Friday, November 20, 2009

Film: Fantastic Mr. Fox

For the record, there is nothing wrong with computer animation. Pixar has proven numerous times that it’s entirely possible to create a visually spectacular work that relies solely on digital rendering. It must also be noted though that Pixar's films are kind of like brilliant gems floating in a filth encrusted ocean of churned out CGI sewage. Computer animation is becoming easier, cheaper, and more efficient and standards for animated films are becoming lower because of the output.

Then there are films like Henry Selick's Coraline and Wes Anderson's latest work, Fantastic Mr. Fox, that utilize stop motion animation. 2009 has been a year for raising the bar in the world of animation, and I give most of that credit to these two films. There is, of course more to Fantastic Mr. Fox than old-school animation techniques.

Fantastic Mr. Fox is based on Roald Dahl's classic children's book of the same title. The story follows the life of Mr. Fox, a loving father and husband whose actions are sometimes made without considering the consequences. What is probably the most amazing thing about the movie is that Anderson is able to make animal puppets seem human to a level where the viewer has no trouble sympathizing or understanding the tension between family members. Family issues have been a theme in Anderson's more recent work, and it absolutely carries over into Fantastic Mr. Fox.

Anderson's visual style also translates seamlessly into the film all the way down to the Futura Bold font and chapter titles. The world of Mr. Fox is crafted in yellows, oranges, browns, and reds. It is difficult to deny that it is absolutely beautiful to look at.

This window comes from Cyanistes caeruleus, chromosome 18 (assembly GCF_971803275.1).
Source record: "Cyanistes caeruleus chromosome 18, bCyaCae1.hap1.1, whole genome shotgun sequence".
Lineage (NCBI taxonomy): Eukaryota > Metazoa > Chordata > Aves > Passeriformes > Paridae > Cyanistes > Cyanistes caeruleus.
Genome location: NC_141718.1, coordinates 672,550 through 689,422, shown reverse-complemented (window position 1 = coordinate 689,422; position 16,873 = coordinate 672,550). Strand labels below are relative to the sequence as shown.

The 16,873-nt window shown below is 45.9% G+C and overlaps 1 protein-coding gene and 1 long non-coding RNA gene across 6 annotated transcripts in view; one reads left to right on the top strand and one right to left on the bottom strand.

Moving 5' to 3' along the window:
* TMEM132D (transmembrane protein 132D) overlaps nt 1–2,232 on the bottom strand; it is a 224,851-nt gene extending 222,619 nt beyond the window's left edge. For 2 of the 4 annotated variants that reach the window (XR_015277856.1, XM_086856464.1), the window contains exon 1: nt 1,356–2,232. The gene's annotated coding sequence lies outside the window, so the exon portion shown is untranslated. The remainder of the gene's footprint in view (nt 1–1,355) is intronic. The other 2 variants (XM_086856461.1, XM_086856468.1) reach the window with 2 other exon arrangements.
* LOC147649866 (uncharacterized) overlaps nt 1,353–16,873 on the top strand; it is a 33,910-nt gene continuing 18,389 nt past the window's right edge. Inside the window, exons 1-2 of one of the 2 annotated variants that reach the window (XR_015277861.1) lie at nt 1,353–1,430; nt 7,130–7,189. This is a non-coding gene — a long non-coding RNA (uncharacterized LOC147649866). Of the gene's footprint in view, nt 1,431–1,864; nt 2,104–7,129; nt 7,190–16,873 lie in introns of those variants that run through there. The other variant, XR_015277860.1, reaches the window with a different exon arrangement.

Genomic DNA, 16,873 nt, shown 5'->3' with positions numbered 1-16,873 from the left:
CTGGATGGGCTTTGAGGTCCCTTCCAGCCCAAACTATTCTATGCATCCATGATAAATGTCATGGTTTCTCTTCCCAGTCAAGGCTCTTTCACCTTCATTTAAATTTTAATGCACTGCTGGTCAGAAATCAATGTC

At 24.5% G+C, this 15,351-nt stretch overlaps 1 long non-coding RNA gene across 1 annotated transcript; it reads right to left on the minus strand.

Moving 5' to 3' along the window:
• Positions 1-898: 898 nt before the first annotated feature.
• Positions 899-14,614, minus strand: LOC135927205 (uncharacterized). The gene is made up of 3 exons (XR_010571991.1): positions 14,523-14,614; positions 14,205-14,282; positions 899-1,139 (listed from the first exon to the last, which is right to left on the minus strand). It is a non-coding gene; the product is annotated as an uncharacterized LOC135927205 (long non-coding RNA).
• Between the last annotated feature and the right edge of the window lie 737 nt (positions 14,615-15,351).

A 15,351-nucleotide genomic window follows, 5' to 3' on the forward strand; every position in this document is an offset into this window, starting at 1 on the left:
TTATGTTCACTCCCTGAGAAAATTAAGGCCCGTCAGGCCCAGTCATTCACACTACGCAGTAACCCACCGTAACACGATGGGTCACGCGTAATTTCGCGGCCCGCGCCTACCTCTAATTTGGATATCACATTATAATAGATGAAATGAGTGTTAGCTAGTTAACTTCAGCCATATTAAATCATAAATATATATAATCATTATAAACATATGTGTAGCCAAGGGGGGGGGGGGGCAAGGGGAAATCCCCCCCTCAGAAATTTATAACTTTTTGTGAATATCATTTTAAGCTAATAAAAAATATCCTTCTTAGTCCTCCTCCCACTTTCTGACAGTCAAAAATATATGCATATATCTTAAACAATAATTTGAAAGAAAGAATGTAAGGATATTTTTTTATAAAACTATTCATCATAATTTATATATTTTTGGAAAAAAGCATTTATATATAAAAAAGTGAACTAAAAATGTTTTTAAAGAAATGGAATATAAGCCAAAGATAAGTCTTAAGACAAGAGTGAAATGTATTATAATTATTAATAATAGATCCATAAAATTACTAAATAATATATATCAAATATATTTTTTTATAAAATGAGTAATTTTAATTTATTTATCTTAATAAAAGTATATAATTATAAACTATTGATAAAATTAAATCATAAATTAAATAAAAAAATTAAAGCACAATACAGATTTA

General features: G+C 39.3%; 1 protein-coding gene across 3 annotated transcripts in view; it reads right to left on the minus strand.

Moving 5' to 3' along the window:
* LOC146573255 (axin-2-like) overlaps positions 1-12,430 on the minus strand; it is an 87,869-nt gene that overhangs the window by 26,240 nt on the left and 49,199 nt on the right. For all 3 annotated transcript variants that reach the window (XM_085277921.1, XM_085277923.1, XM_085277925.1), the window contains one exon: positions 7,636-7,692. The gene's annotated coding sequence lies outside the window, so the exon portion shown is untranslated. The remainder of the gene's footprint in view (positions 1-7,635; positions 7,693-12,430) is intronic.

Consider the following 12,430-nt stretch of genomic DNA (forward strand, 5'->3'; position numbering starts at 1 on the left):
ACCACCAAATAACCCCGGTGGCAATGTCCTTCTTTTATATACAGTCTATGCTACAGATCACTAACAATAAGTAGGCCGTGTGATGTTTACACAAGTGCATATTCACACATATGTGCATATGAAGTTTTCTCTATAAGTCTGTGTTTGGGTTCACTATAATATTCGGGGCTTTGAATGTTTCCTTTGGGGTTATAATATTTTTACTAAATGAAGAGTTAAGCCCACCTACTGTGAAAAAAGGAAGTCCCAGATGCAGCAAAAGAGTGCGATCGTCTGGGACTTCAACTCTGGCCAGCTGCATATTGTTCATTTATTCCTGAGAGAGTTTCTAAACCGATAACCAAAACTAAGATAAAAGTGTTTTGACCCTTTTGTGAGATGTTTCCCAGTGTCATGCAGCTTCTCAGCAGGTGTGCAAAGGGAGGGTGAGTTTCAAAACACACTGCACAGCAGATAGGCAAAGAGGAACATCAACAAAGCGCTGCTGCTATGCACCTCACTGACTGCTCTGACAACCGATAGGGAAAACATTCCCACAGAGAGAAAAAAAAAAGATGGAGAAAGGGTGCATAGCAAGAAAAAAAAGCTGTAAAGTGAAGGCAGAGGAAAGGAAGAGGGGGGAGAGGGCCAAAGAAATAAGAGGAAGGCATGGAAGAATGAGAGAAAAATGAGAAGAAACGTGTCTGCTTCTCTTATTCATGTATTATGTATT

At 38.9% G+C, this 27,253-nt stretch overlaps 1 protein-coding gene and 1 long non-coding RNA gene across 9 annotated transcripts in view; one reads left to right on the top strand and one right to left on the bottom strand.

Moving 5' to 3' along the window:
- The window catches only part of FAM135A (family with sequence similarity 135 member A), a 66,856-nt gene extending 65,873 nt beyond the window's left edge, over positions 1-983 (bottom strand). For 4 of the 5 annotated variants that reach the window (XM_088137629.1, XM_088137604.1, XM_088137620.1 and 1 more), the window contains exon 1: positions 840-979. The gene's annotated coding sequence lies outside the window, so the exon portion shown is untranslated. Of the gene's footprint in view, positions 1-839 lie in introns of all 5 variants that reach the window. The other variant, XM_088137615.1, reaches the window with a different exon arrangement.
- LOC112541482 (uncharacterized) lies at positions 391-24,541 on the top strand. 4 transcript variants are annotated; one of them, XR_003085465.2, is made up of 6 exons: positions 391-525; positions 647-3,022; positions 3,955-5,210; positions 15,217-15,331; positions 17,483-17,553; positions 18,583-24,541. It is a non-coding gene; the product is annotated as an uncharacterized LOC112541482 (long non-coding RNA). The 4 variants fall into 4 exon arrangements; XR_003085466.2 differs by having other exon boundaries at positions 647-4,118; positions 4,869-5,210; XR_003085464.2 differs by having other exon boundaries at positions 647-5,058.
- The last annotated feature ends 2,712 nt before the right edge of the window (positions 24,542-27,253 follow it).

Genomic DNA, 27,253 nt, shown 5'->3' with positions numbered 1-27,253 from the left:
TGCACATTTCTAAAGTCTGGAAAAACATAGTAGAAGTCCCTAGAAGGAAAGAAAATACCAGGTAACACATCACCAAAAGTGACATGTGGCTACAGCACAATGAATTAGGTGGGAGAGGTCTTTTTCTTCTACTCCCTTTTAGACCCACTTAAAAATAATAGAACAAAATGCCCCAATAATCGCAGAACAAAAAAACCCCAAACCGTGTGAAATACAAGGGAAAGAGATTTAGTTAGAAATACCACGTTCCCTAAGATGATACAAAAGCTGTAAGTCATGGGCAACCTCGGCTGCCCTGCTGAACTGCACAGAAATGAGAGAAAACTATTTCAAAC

It’s important to remember that the "for children" label must be used loosely with Roald Dahl. Richard Wylde elaborated on this point in an earlier Arts Section review of "The Twits". Dahl is a fan of subtle adult humor that pairs perfectly with Anderson's clever dialogue style. Fantastic Mr. Fox never feels like Anderson is limiting his dark humor because he is catering to a younger audience. He captures all of the grittiness in Dahl's work with an ease that makes you wonder why he hadn’t made this movie already.

I honestly believe that Fantastic Mr. Fox is Wes Anderson's strongest work since The Royal Tenenbaums. It has the same cohesiveness and splendor that made The Royal Tenebaums so refreshing. The movie feels complete and approachable while still challenging the viewer and not insulting the intelligence of a younger audience. It is an incredible accomplishment for animation and a must see for everyone who simply wants to have a good time.

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